Monday, September 19, 2011

the legend of La Serrana de la Vera

Here is a link to a power point that tells the story of the legend of La Serrana de la Vera.

Hope you enjoy learning about a legend of the area.

Wednesday, April 13, 2011

Website- Garganta la Olla

To go along with this blog, I have created a website with more pages and information about Garganta la Olla.
Click here to go to my website.

Monday, March 14, 2011

Reconstructing the Bartolome Curiel and Maria Perez Family from Garganta la Olla

After I finished extracting the first list into excel, I was curious to see if I would be able to find families throughout all three lists, so I tried a little experiment. I took one of the families with the most children, because I thought that would make them easier to follow. I compared them through all three lists. Then I approximated the birthdates from their appearance on the lists. Next I searched the Parish Baptisms Registers. Lo and behold I found 12 children for Bartolome and Maria. It was very exciting. This proved to me, that this was a viable process. After this I was rejuvenated and began to continue working on the extraction part of the process with renewed energy to work towards completion as soon as possible.

Bartolome Curiel Family- 1586
Bartolome Curiel Family- 1594
Bartolome Curiel Family- 1603

One interesting fact about the family in the 1603 list, Bartolome and Maria, the father and mother, did not appear with the family. However, the daughter Ana was listed as of Bartolome Curiel, telling me that she was his daughter. At this point,  I am not sure what happened to Bartolome and Maria. I am thinking that the probability is high, that they both died. In the 1590s, there was a great plague and many people in Garganta la Olla died. Bartolome and Maria, could have been part of this group. Hopefully I will be able to answer that question in the burial records.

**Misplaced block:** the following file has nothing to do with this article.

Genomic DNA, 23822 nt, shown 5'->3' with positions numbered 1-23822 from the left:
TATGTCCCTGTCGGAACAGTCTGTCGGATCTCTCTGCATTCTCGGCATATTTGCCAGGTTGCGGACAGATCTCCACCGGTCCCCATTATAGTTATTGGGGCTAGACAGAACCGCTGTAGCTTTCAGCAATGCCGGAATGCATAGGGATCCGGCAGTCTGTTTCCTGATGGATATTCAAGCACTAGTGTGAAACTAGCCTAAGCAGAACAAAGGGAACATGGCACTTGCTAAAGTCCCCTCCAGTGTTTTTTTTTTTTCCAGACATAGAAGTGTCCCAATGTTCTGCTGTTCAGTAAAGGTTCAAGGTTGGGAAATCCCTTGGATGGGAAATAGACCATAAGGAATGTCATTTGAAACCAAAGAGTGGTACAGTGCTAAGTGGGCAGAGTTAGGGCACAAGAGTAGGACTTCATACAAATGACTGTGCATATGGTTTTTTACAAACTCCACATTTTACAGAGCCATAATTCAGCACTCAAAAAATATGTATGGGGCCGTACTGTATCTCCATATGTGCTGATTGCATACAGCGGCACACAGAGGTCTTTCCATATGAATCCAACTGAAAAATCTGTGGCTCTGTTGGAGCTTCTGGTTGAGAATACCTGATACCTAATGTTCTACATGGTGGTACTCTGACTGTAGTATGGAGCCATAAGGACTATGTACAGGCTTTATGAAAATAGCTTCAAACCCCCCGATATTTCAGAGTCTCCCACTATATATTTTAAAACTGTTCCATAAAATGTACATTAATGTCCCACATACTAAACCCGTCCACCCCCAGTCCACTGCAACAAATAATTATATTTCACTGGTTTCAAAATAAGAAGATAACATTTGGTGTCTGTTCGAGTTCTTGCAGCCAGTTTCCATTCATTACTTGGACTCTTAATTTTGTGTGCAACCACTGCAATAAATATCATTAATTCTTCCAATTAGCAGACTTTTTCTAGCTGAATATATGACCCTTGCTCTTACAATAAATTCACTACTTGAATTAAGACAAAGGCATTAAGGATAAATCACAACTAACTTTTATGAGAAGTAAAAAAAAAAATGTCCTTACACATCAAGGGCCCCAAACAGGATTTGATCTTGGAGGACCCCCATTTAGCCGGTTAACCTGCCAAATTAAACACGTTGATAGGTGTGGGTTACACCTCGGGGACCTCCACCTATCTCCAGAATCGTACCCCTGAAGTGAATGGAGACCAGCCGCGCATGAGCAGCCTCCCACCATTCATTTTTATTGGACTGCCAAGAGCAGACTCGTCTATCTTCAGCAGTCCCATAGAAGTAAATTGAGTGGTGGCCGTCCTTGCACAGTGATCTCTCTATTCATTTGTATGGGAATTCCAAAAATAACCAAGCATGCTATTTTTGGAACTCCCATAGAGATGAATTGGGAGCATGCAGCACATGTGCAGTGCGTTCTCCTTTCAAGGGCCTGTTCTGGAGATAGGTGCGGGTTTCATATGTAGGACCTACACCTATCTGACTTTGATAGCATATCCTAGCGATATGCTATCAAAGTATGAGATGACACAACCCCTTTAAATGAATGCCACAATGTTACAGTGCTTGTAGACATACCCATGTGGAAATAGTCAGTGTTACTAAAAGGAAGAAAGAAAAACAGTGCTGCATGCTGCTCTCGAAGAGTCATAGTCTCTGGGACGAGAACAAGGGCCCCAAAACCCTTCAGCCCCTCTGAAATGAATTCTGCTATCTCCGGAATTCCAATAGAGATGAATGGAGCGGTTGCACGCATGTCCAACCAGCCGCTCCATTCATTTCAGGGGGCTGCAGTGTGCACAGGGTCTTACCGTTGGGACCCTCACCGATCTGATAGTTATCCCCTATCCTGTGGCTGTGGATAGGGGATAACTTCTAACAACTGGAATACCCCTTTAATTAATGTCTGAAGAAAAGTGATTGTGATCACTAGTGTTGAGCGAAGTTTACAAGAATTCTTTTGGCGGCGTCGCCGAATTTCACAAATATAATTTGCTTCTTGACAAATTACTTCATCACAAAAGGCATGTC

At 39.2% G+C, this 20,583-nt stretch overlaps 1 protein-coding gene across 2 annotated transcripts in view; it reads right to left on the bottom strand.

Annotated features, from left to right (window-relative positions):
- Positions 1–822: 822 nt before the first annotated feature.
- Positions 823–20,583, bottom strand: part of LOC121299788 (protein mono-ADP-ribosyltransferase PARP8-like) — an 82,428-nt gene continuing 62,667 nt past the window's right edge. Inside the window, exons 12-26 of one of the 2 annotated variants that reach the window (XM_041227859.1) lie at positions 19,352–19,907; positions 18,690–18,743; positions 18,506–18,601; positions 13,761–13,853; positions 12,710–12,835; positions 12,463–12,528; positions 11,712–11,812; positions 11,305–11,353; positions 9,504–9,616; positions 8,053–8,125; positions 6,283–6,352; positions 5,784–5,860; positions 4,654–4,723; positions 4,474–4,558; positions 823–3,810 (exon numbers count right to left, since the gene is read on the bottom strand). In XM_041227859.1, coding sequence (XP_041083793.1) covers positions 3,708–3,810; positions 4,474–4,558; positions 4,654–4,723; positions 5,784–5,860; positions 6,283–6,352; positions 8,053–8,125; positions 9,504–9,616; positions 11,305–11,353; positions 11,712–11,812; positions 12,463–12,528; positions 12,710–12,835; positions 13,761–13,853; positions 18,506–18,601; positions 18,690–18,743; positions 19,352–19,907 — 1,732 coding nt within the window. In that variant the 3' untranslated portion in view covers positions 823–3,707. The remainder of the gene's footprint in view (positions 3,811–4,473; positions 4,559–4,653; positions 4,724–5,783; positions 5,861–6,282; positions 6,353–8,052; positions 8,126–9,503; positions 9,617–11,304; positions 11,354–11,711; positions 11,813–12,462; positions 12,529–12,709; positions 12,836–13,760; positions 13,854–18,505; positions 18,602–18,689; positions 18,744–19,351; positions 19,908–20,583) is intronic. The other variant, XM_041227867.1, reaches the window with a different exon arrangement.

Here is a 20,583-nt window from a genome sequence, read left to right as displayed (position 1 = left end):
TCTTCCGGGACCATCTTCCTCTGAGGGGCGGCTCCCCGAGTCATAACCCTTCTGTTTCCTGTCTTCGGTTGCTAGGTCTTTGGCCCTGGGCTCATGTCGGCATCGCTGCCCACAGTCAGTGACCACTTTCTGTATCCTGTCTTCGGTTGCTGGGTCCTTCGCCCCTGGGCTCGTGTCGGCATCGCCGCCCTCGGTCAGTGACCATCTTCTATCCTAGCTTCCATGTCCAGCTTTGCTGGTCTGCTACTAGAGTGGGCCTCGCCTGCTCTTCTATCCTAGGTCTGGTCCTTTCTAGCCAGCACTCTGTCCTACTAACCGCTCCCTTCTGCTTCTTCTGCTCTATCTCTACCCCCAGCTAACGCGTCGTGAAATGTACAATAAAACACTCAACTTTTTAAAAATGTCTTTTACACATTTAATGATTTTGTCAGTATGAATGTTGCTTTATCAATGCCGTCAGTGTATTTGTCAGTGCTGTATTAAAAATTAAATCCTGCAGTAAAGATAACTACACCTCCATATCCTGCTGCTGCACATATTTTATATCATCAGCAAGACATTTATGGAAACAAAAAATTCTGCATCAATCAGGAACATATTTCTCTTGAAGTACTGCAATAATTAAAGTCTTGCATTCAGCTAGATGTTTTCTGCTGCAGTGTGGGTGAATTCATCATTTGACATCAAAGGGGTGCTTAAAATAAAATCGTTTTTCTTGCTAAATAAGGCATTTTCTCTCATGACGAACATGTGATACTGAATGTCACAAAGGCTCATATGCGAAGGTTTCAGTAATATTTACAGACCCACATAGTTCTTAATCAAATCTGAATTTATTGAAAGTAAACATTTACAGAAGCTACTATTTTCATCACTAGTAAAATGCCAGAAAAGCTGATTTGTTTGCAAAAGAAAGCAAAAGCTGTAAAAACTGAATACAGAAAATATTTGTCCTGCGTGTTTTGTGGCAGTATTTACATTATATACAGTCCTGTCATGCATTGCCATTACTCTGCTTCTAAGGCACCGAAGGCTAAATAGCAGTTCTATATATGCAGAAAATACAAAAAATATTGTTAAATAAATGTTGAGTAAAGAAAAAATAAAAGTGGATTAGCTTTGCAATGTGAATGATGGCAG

I have posted a Powerpoint Presentation that I gave at a conference about the Reconstruction Process. This Presentation will describe the process in much greater detail. If you are interested, take a look.

Reconstructing Families- Membership Lists

When we finally were able to come home and examine the membership lists. It was discovered that there were actually 4 separate lists. One for each of the years 1576, 1586, 1594 and 1603. The last three were fairly similiar in format, with the head of the house being listed first, followed by the spouse and then children. Each entry had a relationship qualifier except the head of house, similiar to that of a census. Some of the spouses were listed as "su mujer" meaning his wife, or "viuda" meaning widow or "la de" also meaning widow. The children were labeled as "sus hijos" meaning his/her children. While most of the lists only had su mujer for the wife's name, the 1603 list included the wife's entire name, with given name and surname.
1603 Membership List- wife's given and surname included

Over 2 years time, I extracted the names in the 1603, 1594 and 1586 lists.  Each list had approximately 500 families with anywhere from one to ten people in the household. Some of the households even included extended family such as siblings, nieces/nephews or grandchildren; and some households included servants. It was very interesting to see the different combinations.

Once I extracted the names from these 3 years, we had to find a way to take the information I had entered into an excel spreadsheet as households and migrate the information into a genealogy program. I really did not want to retype all the information. We felt that using the spreadsheet was the best way to first analyze the data. We spent two years searching for a program that would be the correct tool. Finally, my husband Bob found a genealogy software program called "Gramps." This program would allow you to import the excel data into a file format that could then be imported into Gramps. Once the information was in Gramps, I then exported the file and worked with the families in RootsMagic, which is my current genealogy software program of choice. My husband Bob was kind enough to spend the time, manipulating the data in my excel spreadsheet, then importing it into Gramps for me. When the hard part was done, then I would put it in Rootsmagic and begin looking at the families.